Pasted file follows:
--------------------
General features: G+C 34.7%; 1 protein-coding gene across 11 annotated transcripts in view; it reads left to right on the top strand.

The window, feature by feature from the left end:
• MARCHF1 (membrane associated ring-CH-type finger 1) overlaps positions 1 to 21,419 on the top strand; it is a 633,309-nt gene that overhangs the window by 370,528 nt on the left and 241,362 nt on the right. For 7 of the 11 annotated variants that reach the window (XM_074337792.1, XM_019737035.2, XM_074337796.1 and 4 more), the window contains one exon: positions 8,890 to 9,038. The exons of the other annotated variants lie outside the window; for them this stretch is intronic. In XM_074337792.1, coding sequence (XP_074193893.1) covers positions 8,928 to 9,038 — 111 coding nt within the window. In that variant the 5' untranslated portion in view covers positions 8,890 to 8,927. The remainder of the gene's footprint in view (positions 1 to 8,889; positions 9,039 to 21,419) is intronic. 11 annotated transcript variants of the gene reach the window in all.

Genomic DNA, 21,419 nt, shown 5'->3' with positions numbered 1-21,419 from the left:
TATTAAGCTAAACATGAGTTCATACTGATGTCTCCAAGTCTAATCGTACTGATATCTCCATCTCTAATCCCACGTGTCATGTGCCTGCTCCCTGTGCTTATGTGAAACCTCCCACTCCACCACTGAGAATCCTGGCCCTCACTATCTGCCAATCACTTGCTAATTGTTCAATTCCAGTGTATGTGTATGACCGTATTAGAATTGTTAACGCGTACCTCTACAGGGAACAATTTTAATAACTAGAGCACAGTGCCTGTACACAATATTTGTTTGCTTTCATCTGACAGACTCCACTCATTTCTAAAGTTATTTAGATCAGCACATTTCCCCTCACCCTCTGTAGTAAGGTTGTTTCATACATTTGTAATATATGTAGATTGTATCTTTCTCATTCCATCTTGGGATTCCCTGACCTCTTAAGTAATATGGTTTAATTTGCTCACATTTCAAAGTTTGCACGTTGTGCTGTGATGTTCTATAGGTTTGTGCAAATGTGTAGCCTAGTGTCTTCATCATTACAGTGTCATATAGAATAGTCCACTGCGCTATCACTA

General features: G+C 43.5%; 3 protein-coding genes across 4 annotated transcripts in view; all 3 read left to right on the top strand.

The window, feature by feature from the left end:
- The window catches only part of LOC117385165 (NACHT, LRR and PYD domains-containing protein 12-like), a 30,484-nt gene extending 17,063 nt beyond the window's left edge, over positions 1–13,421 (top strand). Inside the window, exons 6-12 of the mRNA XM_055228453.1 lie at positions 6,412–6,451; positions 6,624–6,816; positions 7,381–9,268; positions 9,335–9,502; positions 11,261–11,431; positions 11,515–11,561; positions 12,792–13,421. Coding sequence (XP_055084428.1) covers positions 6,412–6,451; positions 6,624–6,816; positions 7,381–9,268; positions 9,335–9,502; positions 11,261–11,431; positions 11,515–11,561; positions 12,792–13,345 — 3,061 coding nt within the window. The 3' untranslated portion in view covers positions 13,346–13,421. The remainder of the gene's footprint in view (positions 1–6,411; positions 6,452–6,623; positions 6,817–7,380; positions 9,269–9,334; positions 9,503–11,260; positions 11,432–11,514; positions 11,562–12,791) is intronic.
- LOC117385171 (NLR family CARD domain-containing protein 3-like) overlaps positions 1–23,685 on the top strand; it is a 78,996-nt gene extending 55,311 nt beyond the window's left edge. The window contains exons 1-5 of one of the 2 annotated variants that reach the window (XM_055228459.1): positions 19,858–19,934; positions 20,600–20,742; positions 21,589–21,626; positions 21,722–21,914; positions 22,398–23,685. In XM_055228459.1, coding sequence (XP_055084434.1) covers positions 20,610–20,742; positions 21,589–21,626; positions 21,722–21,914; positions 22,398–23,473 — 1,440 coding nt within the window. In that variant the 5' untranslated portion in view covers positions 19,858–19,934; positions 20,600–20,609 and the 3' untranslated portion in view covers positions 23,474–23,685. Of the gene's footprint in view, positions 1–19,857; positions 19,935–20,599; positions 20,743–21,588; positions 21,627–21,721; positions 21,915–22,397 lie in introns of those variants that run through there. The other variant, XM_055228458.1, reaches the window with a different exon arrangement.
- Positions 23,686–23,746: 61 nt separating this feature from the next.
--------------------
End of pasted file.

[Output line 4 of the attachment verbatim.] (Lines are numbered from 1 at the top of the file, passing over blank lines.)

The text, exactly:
Genomic DNA, 21,419 nt, shown 5'->3' with positions numbered 1-21,419 from the left: